A psychiatrist I know is going through a phase-of-life change. It's one you only get to once. He's made the comment that in looking back, he made some mistakes and said some things he shouldn't have to patients who were going through this same phase-of-life change, long before he did. The event of it has made him more empathic to what his patients were feeling, something he didn't comprehend until he was in the same shoes.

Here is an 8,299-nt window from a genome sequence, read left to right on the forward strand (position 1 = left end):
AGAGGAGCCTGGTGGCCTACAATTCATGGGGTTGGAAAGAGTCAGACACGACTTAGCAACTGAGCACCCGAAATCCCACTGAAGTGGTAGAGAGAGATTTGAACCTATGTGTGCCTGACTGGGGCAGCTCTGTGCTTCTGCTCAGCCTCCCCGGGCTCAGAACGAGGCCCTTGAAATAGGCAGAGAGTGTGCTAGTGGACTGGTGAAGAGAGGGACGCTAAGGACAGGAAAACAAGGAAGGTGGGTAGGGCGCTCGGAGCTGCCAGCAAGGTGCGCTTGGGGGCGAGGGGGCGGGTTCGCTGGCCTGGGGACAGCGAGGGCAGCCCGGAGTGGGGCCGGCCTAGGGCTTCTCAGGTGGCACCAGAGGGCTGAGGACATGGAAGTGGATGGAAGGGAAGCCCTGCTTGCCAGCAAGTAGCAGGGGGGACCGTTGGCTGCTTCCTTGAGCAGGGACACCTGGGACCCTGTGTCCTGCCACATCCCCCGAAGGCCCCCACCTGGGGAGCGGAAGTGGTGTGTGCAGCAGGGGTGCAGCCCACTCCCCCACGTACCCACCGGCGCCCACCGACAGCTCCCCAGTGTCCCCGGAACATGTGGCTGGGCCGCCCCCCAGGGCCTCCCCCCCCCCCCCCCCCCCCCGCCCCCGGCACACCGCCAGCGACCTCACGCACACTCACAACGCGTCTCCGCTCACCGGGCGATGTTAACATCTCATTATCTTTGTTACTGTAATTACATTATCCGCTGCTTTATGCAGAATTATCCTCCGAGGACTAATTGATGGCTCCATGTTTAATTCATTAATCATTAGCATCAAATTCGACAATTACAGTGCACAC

I know the feeling. People look to their psychiatrists for wisdom, and you know, we don't always have it. Patients will ask for suggestions about marriage or child-rearing from psychiatrists who may be single, childless, or on their eighth divorce. It doesn't mean we don't have the answers-- sometimes these things are better dealt with from a safe distance-- but sometimes it might. I look back at some of the things I said to the parents of teenagers, back when mine were oh-so-cute-and-loving toddlers...and I wince...oh, my, I was so clueless back in the day. Can I recall my patients? I'm sorry, I said some stupid things back then. I shrug a lot more than I used to. I don't know if it's helpful, but I do know it's more honest.